Coast Guard, Royal Canadian Air Force rescue 3 kayakers after overnight search

d9
CLEVELAND — The Coast Guard and Royal Canadian Air Force rescued three kayakers, Friday morning, from Green Bay, near Whaleback Shoal, about ten miles north of Peninsula State Park in Wisconsin.

The missing kayakers were spotted by a Royal Canadian Air Force search-and-rescue crew aboard a Hercules aircraft launched by the Joint Rescue Coordination Centre, Trenton, Ontario, who reported their location to the U.S. Coast Guard. A rescue air crew aboard a Dolphin rescue helicopter from Coast Guard Air Station Traverse City, Michigan, hoisted the three people into the helicopter and transported them to emergency personnel waiting at the Menominee-Marinette Twin County Airport in Menominee, Michigan.

A Coast Guard Dolphin helicopter from Air Station Traverse City, Mich., prepares to rescue three kayakers from Whaleback Shoal in Green Bay, July 11, 2014. The U.S. Coast Guard, along with the Royal Canadian Air Force and several local agencies assisted in the search and rescue of three kayakers reported missing on July 10, 2014. U. S. Coast Guard photo courtesy of the Royal Canadian Air Force

A Coast Guard Dolphin helicopter from Air Station Traverse City, Mich., prepares to rescue three kayakers from Whaleback Shoal in Green Bay, July 11, 2014. U. S. Coast Guard photo courtesy of the Royal Canadian Air Force

At about 7:30 p.m., Thursday, a search-and-rescue coordinator at Coast Guard Sector Lake Michigan in Milwaukee, received notification from a Door County, Michigan, 911 operator reporting the woman and two boys missing on their kayaks near Peninsula State Park.

The operator reported that the woman and two boys had rented kayaks from a water recreational craft rental company operating in Peninsula State Park and were supposed to return the kayaks by 4 p.m. When they did not return, the rental operator sent personnel to look for the three and called 911. The woman reportedly did not take her cell phone on the trip because she did not have a water-proof case for it. All three kayakers were wearing life jackets.

“These kayakers were very lucky to survive this emergency situation because they did not have a way to let anyone know they were in trouble,” said Karl Willis, with the Coast Guard 9th District Command Center in Cleveland.

“A personal locator beacon would have immediately alerted us to their distress and directed our rescue crews to the scene within minutes. Fortunately, the rental operator called 911 and we had the support of our Canadian partners. Without those elements, this case might have ended in tragedy.”

The search-and-rescue coordinator issued an urgent marine information broadcast over VHF marine radio channel 16, that advises other boaters of the situation, asks them to keep a sharp lookout, to report all sightings to the nearest Coast Guard unit and to assist if possible.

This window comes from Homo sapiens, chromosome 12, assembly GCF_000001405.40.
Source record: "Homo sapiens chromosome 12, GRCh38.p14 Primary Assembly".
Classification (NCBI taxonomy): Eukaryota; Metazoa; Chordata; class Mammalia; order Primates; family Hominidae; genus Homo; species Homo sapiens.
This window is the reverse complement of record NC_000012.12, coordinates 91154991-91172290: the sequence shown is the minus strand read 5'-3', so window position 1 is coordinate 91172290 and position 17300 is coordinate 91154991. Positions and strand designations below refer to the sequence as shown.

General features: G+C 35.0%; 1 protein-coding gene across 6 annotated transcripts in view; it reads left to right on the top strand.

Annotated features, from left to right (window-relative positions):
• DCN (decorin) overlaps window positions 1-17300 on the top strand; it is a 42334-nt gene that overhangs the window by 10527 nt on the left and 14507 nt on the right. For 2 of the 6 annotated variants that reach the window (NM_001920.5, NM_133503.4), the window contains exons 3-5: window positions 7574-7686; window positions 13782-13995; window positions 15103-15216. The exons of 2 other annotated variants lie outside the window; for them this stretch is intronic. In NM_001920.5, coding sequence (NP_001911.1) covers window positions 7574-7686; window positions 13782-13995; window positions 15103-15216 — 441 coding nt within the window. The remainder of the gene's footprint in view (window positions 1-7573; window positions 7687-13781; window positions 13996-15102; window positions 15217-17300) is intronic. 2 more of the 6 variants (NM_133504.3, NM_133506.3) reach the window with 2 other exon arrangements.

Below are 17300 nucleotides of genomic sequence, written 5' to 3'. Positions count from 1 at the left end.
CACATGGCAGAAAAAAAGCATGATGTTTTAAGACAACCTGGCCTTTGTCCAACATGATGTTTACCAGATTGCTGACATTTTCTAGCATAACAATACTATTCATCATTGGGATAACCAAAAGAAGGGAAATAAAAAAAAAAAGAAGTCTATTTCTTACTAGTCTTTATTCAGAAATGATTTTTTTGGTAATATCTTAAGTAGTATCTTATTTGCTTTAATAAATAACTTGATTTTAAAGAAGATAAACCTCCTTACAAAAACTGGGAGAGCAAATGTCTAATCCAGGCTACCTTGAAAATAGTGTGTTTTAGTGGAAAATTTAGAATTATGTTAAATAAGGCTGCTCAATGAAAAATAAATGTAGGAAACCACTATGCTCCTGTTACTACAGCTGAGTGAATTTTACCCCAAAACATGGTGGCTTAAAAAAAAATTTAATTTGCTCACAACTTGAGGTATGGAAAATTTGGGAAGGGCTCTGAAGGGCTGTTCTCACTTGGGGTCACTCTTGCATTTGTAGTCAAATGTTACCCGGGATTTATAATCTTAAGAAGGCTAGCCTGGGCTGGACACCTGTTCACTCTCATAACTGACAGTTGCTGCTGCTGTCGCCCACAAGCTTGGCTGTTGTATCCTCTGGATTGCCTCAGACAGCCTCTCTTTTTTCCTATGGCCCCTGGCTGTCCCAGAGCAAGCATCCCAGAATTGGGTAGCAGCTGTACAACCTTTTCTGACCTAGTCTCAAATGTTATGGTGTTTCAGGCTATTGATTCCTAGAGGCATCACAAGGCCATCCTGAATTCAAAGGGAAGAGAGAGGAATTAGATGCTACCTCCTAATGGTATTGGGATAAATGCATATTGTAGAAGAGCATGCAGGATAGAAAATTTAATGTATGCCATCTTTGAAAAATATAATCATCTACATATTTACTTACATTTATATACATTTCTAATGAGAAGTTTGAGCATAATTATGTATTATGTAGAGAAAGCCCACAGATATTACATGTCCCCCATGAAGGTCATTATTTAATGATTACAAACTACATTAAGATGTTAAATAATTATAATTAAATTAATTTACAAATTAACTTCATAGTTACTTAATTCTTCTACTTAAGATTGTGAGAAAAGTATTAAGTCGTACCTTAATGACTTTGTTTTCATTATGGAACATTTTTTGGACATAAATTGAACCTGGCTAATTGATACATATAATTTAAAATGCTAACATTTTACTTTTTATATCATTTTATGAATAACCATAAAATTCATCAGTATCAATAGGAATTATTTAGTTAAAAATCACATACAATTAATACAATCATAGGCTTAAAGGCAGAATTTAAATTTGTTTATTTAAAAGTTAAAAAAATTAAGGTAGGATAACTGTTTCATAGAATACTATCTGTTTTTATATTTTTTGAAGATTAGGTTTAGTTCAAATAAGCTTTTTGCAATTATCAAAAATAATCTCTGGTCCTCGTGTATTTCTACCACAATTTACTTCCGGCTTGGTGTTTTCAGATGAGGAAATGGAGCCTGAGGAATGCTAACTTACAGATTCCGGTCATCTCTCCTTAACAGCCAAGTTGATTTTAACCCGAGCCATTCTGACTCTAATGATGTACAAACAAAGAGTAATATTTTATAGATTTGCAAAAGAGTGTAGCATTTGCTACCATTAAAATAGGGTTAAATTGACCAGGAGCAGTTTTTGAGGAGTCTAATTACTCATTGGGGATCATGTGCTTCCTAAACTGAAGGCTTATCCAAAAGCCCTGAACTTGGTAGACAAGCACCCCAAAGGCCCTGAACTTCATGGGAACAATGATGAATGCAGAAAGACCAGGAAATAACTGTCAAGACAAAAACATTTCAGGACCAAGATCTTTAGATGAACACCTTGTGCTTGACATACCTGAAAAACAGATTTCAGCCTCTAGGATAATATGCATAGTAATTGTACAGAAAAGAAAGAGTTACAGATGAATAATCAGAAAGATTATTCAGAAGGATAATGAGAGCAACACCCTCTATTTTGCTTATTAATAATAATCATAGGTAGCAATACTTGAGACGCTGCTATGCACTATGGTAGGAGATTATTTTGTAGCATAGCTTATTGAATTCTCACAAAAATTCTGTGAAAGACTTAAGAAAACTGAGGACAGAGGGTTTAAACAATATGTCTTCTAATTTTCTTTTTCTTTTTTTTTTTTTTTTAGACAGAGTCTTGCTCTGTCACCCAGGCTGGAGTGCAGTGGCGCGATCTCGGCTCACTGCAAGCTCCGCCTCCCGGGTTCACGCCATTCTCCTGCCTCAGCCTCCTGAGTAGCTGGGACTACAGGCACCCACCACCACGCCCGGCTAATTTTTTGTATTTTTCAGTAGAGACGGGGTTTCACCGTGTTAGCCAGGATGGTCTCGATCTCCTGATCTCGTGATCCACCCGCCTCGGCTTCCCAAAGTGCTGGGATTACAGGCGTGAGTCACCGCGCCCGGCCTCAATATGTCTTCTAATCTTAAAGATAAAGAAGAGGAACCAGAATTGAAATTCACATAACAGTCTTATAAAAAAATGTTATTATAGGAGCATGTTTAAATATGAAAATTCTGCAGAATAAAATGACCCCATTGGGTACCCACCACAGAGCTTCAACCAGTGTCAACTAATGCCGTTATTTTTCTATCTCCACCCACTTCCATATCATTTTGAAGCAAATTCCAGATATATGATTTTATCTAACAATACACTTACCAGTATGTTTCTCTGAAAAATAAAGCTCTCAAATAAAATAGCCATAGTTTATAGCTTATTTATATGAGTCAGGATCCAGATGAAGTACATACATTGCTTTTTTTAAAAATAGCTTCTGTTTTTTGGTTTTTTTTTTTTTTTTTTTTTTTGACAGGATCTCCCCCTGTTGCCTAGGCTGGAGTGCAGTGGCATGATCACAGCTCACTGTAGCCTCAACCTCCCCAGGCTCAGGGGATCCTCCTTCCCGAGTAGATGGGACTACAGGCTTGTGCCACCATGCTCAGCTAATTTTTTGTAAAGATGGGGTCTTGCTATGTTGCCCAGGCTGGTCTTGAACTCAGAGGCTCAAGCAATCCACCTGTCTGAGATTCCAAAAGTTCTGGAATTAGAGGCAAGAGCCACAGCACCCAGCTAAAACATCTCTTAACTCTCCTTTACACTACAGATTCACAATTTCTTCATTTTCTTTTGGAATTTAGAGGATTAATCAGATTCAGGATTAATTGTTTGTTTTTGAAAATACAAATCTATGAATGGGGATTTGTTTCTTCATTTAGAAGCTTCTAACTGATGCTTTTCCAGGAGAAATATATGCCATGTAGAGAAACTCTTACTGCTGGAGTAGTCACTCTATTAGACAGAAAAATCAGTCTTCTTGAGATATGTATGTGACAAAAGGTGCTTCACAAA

A rescue boat crew aboard a 25-foot response boat launched from Coast Guard Station Sturgeon Bay, Wisconsin, and a rescue air crew launched aboard a Dolphin rescue helicopter from Coast Guard Air Facility Waukegan, Illinois.

Other Coast Guard rescue crews searching were two rescue boat crews from Coast Guard Station Sturgeon Bay aboard 45-foot response boats, and rescue air crews from Air Station Traverse City and Air Facility Muskegon aboard Dolphin helicopters.

Also searching were rescue crews from: Door County Sherriff’s Office; Sturgeon Bay Fire Department; Ephraim, Wisconsin, Fire Department; and Michigan’s and Wisconsin’s Department of Natural Resources.

“Search and rescue missions always stand the best chance of success when partners work together,” said Maj. Martin Zimmer, officer in charge of Joint Rescue Coordination Centre, Trenton.

“Fortunately, the missing individuals stayed close to their boat, which made it much easier for our air crew to spot them in the water. We’re always glad to lend assistance to our American neighbors when it’s needed and know that they will do the same.”

The National Oceanic and Atmospheric Administration reports that wind speed in the area was up to 14 knots, which is why the kayakers were pushed away from the shore.

The Coast Guard reminds all boaters to remain vigilant while on the water by being aware of your surroundings, including the weather conditions. Wear your life jackets at all times and be prepared for emergency situations by having signaling and working communication devices on board.

Related Posts

Comments are closed.